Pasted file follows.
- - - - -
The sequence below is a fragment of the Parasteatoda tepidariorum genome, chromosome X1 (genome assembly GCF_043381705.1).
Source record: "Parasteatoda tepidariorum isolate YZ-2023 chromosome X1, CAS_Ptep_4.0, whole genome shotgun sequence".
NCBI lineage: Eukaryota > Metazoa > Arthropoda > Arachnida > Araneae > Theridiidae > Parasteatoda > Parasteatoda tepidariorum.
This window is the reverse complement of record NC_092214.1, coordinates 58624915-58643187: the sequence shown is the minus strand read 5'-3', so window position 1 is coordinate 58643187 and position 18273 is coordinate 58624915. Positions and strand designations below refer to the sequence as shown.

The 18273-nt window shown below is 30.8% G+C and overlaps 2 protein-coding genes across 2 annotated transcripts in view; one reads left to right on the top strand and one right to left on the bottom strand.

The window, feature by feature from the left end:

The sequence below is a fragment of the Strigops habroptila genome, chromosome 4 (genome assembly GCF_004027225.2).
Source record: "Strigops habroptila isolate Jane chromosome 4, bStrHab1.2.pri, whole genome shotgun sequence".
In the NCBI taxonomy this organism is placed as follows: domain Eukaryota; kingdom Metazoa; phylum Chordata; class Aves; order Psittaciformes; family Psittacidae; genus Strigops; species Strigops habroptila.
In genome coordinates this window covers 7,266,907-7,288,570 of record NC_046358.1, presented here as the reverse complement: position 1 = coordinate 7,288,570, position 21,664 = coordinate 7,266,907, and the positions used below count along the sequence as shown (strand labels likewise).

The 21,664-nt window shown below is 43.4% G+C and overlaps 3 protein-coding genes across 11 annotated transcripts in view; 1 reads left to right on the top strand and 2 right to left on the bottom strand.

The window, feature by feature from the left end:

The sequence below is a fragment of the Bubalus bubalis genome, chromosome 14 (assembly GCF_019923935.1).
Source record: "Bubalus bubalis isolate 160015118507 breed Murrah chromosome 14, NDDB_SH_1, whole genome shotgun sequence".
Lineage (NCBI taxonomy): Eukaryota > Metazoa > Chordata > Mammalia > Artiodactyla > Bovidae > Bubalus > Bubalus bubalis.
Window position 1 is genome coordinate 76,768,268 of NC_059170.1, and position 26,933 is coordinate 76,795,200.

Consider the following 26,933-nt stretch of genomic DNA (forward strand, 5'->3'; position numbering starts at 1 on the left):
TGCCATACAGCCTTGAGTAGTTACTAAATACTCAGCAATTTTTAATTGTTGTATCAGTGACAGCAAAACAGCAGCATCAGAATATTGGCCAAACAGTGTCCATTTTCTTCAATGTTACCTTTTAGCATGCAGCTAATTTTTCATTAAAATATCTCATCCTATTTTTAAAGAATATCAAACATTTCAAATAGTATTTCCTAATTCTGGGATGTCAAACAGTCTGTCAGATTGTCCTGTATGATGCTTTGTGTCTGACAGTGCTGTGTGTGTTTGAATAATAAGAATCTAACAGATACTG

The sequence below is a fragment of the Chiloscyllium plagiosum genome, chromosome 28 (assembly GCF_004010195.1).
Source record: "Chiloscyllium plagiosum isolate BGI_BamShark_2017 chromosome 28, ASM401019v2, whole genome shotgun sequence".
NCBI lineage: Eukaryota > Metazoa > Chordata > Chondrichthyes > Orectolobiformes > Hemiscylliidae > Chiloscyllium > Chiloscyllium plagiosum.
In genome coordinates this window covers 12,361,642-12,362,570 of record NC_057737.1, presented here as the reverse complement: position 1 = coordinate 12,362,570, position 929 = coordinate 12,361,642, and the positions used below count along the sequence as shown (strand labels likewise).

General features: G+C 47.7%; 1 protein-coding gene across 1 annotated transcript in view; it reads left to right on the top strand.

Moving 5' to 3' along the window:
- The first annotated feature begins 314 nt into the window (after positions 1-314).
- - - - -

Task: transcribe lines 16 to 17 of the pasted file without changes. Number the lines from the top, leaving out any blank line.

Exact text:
Window position 1 is genome coordinate 76,768,268 of NC_059170.1, and position 26,933 is coordinate 76,795,200.

Consider the following 26,933-nt stretch of genomic DNA (forward strand, 5'->3'; position numbering starts at 1 on the left):